Preventing the Weaponization of Space

Introduction: The Challenge

The beauty and wonder of the night sky could soon be spoiled if the US government moves ahead with plans to place weapons in space. Celestial points of light, viewed by the naked eye or by telescope, may no longer be pristine awe- inspiring heavenly bodies, but kinetic kill vehicles passing only 100-200 km above the heads of the people of the earth or, worse still, explosions caused during testing or by accident.

Such frightful scenarios were considered at the Joint Forum of the Canadian Pugwash Group and Science for Peace, which sought to evaluate the threat of the weaponization of outer space and to explore ways to prevent it. The challenge was found to be considerable, given the position and activities of the US government.

Despite a broad and long-standing international consensus that space should be used for peaceful purposes only, the Bush administration openly affirms that “space dominance” is a part of its war- fighting strategy, while resisting any international efforts to control space weapons. US plans and actions in recent years have included a long list of threatening developments:

  • pushing aside the major obstacle to the space-weapons and missile defence by withdrawing from (and thus nullifying) the Anti- Ballistic Missile Treaty in June 2002
  • accelerating research and development on ballistic missile defence (BMD) systems, including work on plans for a constellation of orbiting kinetic kill vehicles designed to knock out enemy ICBMs in their boost phase (similar to the previous plan called “Brilliant Pebbles”)1
  • testing of laser weapons (though not yet placed in space), in accordance with a plan to deploy at least 20 of them in outer space. While the old Star Wars concept for an Hbomb- fuelled X-ray laser in space is dead, the space-based laser program continues in various forms.
  • shooting a 2-metre wide laser beam at a satellite using the earth-based laser named MIRACL (Mid-InfraRed Advanced Chemical Laser), in order to test whether the beam could disable the electronics of the dying US satellite. MIRACL is the “designated emergency ASAT [anti-satellite] weapon.”2
  • the convergence of the previously declared goal of “full-spectrum dominance” (including space) and Bush’s more recent policy of “pre-emptive defence” which has added an element of unpredictability to international affairs
  • continuing large expenditures on national missile defence (totalling more than $70 billion since Reagan’s 1983 Star Wars proposal) in which space-weapons enthusiasts are calling for a return on the “investment.”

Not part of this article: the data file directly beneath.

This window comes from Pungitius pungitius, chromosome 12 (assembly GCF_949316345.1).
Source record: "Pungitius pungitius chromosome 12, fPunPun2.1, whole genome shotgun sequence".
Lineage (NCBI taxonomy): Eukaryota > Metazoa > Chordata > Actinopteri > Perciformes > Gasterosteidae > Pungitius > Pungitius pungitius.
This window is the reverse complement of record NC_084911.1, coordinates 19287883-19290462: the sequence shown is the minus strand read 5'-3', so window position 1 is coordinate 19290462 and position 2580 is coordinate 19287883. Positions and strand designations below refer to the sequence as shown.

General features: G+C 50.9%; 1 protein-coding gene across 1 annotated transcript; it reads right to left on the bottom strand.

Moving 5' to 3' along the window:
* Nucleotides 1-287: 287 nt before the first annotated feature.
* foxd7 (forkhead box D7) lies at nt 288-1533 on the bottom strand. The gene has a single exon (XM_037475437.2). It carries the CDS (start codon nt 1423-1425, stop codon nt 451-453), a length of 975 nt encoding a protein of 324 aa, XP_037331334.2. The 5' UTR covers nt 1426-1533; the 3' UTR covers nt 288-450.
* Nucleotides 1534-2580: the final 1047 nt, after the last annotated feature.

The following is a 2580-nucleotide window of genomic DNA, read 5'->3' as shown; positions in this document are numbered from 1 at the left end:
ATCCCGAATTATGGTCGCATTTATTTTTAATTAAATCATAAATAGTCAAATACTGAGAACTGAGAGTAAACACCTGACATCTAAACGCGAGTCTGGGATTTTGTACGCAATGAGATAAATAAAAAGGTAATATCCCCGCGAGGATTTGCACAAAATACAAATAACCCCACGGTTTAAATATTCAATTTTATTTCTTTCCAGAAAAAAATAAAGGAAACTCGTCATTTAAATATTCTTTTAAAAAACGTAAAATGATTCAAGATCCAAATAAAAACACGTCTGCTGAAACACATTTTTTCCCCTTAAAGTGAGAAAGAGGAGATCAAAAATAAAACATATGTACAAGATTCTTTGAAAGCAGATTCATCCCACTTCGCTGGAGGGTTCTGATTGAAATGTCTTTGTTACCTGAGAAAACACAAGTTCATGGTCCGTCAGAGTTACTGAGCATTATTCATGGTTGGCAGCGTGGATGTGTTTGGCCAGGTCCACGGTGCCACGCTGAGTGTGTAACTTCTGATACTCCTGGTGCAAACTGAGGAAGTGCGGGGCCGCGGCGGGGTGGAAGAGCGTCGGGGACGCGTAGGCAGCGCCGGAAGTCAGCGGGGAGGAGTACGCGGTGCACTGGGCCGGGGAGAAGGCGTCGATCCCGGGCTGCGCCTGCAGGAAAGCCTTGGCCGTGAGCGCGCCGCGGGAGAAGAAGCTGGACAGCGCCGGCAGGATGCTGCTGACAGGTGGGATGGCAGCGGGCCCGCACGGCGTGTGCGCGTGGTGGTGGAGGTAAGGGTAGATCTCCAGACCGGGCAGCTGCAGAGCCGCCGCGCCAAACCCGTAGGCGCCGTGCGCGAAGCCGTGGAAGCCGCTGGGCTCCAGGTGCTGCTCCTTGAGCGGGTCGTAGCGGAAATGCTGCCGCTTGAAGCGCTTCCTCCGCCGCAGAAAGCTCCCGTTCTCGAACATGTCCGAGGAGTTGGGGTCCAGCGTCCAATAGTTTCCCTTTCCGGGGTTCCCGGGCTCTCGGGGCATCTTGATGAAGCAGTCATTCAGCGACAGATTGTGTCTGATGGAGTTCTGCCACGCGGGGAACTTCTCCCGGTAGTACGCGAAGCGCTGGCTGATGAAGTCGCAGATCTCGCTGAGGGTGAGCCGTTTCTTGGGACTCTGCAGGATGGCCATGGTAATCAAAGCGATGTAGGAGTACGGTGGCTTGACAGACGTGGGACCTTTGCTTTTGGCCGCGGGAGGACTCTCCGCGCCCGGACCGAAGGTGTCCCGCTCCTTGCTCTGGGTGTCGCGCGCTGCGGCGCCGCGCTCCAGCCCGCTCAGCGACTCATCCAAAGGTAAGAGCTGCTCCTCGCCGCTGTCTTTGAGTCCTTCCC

• the suggestion by Secretary of Defence Donald Rumsfeld, among others, that nuclear warheads could be used on interceptors for missile-defense.
  • circular arguments on the need to put weapons in space because of the inevitability of such action. Secretary of Defence Rumsfeld states, “we know from history that every medium — air, land, and sea — has seen conflict. Reality indicates that space will be no different.”
  • the US goal, stated in the 2001 Quadrennial Defense Review (QDR), “not only to ensure US ability to exploit space for military purposes, but also as required to deny an adversary’s ability to do so.”3
  • a warning, absurd as it is, that the US is vulnerable to a “space Pearl Harbour”, made by the Commission to Assess United States National Secur ity Space Management and Organization chaired by Donald Rumsfeld (prior to his appointment as Secretary of Defense). [4]
  • continued support within conservative ranks for national missile defence and a deployment of a system to justify, if not vindicate, Ronald Reagan’s 1983 “Star Wars” proposal.

What can be done? To find ways to counter this threat, the Forum was organized. The panelists and participants described a great many suggestions, many of which are described in this report.

Procedure of the Meeting

The annual joint forum of the Canadian Pugwash Group and Science for Peace was held at Hart House, University of Toronto, on 22 March 2003. The co-chairs, Senator Douglas Roche and Professor Paul Hamel, welcomed the presence of the Secretary-General of International Pugwash, Paulo Cotta-Ramusino and the Executive Director, Jeffrey Boutwell. The Department of Foreign Affairs and International Trade Canada (DFAIT) was represented by Mr. Bob Lawson, whose knowledgeable presence was welcomed in its own right, as well as seen as a means to provide NGO input to the government.